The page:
Introducing Cats To Each Other
by Robert Blake
When it is time to introduce a new cat to your home, all parties involved
will need to learn to make changes for cat health and cat safety. For people
this will not be too difficult, however the existing cat and the new cat are who
we need to focus on. Though cats are generally solitary in the wild, they are
typically able to adapt to new family members if done correctly. The territorial
nature will be the main issue, so you should proceed slowly and attentively when
introducing cats to each other.
When dealing with kittens, it will not take so much time, maybe a week or so.
Kittens are more amenable to change, while an older cat might not be. The
attitudes and personalities are huge factors. You must take care to give love
and affection to existing cats, so they will not feel usurped by the new cat.
Keep the newcomer in a separate room to kick off the introduction. An unused
bathroom or bedroom with bed, water, food, litter box, toys, and a repeated
human visitor to play with will be necessary. The existing cat will be denied
entry here, so the new cat can be comfortable and feel protected.
Certainly, the new cat will be concerted, since the existing cat will yowl and
hiss through the door. This is a message that the house is already the property
of a cat. Let them go on, because they need to get that out of their system
before they can start accepting the newcomer. Eventually they'll stop that.
Their scents will pass under the door, and possibly paws as well. When the
resident cat calms down praise them for their restraint.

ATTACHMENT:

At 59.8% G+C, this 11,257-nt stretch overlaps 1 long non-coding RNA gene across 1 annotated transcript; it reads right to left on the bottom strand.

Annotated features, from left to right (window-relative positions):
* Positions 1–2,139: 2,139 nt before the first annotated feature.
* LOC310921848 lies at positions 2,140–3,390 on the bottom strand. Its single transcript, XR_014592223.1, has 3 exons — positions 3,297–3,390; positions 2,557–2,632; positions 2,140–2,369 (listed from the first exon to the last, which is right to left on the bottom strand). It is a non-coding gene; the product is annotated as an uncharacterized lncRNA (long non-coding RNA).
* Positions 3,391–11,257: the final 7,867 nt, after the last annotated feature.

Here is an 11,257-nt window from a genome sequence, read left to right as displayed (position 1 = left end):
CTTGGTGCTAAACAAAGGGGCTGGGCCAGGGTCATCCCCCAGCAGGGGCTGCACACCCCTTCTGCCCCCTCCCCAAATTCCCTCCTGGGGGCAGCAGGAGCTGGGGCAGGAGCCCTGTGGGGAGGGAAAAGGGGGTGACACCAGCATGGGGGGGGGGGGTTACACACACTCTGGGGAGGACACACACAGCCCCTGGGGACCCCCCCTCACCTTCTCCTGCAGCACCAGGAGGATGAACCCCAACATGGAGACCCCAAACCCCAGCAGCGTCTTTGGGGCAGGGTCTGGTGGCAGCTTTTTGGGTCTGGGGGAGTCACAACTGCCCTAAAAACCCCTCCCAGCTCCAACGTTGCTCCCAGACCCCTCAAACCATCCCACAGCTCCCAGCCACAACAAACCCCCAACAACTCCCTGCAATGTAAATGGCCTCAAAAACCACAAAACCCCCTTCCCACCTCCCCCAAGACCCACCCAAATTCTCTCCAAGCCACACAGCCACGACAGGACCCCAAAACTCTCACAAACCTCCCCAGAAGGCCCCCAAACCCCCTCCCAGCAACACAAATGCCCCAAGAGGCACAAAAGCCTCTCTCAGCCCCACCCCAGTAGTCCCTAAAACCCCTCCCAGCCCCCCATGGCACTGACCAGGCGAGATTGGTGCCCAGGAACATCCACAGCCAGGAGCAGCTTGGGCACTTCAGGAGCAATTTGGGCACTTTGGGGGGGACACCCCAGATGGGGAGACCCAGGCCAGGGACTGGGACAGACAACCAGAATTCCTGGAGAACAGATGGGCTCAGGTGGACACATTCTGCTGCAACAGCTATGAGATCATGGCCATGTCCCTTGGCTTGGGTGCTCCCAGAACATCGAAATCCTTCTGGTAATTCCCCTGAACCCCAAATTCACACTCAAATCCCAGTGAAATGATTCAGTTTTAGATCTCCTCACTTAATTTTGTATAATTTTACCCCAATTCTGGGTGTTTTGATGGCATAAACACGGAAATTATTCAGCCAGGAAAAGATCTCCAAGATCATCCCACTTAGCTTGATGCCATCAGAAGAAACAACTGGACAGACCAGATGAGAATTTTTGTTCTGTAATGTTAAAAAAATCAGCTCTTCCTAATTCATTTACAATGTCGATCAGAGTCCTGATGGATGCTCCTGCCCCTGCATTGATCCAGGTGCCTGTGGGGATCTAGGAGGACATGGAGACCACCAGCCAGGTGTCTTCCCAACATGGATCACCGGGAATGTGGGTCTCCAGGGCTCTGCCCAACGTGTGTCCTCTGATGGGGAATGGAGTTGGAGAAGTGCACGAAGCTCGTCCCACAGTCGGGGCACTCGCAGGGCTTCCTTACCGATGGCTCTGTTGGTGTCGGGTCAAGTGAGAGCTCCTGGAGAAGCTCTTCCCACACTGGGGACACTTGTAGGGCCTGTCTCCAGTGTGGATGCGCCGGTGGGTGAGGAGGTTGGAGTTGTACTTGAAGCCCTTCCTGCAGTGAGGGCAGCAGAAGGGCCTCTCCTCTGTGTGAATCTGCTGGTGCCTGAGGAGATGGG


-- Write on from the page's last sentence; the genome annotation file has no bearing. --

Next you start them using the same food dish, further intermixing their scents.
Don't feed them together yet, though you will be using the same dish for both
cats. Inexorably they will get become accustomed to the unusual smells and the
danger is lessened.
After, you release them in the house together for increasing time frames.
Hissing and dominance games will ensure, but do not allow actual fighting. This
is the time for playing with them together and sharing. Extend the lengths of
time, but the new cat will need to go in the protected room for some of the time
as well, to calm them and all parties need their individual time with the parent
It does not usually happen immediately, but after a while you can leave them
unsupervised. They may not yet be close, but acquiescence to the fait accompli
is the crucial task. It's all a question of time from there on out. With the
territorial concerns resolved (and that includes jurisdiction over the humans,
too!) your cats will work on being lifelong pals and happy healthy cats.
Robert Blake runs Happy Healthy Cats (http://happyhealthycats.com)
and All Things Catnip (http://allthingscatnip.com).
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